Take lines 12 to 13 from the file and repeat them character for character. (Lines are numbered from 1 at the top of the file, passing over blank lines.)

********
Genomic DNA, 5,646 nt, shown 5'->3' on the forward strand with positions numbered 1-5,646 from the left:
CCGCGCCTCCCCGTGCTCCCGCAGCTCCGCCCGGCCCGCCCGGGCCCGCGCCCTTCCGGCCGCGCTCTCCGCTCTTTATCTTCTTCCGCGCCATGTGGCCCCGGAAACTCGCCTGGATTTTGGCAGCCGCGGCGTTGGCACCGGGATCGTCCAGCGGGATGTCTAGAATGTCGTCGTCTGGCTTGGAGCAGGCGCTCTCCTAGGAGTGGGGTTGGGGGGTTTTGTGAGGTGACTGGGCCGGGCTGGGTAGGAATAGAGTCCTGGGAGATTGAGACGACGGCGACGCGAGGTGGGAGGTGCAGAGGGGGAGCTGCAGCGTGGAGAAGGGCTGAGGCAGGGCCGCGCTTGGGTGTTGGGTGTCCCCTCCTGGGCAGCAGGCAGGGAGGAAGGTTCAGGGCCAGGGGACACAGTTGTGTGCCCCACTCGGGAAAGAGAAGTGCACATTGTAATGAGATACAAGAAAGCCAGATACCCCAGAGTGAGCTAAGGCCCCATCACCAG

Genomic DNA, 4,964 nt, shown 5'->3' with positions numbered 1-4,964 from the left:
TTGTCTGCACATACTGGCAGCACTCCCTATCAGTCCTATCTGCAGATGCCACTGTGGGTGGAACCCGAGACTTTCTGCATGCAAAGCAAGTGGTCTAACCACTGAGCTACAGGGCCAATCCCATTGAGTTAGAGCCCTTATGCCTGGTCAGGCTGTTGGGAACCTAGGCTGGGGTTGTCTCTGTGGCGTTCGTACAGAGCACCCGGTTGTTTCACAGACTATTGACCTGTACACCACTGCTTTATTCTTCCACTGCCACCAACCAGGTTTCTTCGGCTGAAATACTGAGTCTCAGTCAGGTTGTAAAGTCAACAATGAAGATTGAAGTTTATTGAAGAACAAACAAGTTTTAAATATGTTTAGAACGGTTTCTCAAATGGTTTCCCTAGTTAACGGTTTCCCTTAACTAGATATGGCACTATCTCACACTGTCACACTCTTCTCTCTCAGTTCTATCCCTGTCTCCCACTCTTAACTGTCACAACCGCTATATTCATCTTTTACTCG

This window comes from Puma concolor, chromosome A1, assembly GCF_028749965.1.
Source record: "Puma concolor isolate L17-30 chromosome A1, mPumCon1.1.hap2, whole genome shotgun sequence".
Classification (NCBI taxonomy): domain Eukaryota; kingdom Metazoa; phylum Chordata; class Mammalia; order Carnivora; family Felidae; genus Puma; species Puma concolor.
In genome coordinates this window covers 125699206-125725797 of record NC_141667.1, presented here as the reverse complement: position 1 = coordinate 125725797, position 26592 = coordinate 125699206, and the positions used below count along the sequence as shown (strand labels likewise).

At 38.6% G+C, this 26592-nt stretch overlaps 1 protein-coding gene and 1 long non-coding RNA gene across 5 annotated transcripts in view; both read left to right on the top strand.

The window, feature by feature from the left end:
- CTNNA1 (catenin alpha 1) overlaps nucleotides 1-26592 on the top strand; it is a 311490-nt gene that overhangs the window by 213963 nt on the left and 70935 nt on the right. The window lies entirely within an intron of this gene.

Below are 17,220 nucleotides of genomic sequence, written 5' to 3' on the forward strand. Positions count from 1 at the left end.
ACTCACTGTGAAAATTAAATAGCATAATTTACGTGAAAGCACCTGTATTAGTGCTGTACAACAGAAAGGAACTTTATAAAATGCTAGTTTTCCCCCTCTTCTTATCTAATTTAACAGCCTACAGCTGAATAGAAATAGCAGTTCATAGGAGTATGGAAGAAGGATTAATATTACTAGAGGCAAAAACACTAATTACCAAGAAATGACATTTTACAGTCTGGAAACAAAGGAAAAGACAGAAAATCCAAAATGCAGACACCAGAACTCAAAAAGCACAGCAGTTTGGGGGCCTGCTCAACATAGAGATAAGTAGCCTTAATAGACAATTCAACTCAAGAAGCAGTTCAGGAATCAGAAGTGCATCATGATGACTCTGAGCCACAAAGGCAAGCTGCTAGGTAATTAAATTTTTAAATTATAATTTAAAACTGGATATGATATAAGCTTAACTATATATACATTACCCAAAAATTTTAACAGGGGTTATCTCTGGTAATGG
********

Below are 17,220 nucleotides of genomic sequence, written 5' to 3' on the forward strand. Positions count from 1 at the left end.
ACTCACTGTGAAAATTAAATAGCATAATTTACGTGAAAGCACCTGTATTAGTGCTGTACAACAGAAAGGAACTTTATAAAATGCTAGTTTTCCCCCTCTTCTTATCTAATTTAACAGCCTACAGCTGAATAGAAATAGCAGTTCATAGGAGTATGGAAGAAGGATTAATATTACTAGAGGCAAAAACACTAATTACCAAGAAATGACATTTTACAGTCTGGAAACAAAGGAAAAGACAGAAAATCCAAAATGCAGACACCAGAACTCAAAAAGCACAGCAGTTTGGGGGCCTGCTCAACATAGAGATAAGTAGCCTTAATAGACAATTCAACTCAAGAAGCAGTTCAGGAATCAGAAGTGCATCATGATGACTCTGAGCCACAAAGGCAAGCTGCTAGGTAATTAAATTTTTAAATTATAATTTAAAACTGGATATGATATAAGCTTAACTATATATACATTACCCAAAAATTTTAACAGGGGTTATCTCTGGTAATGG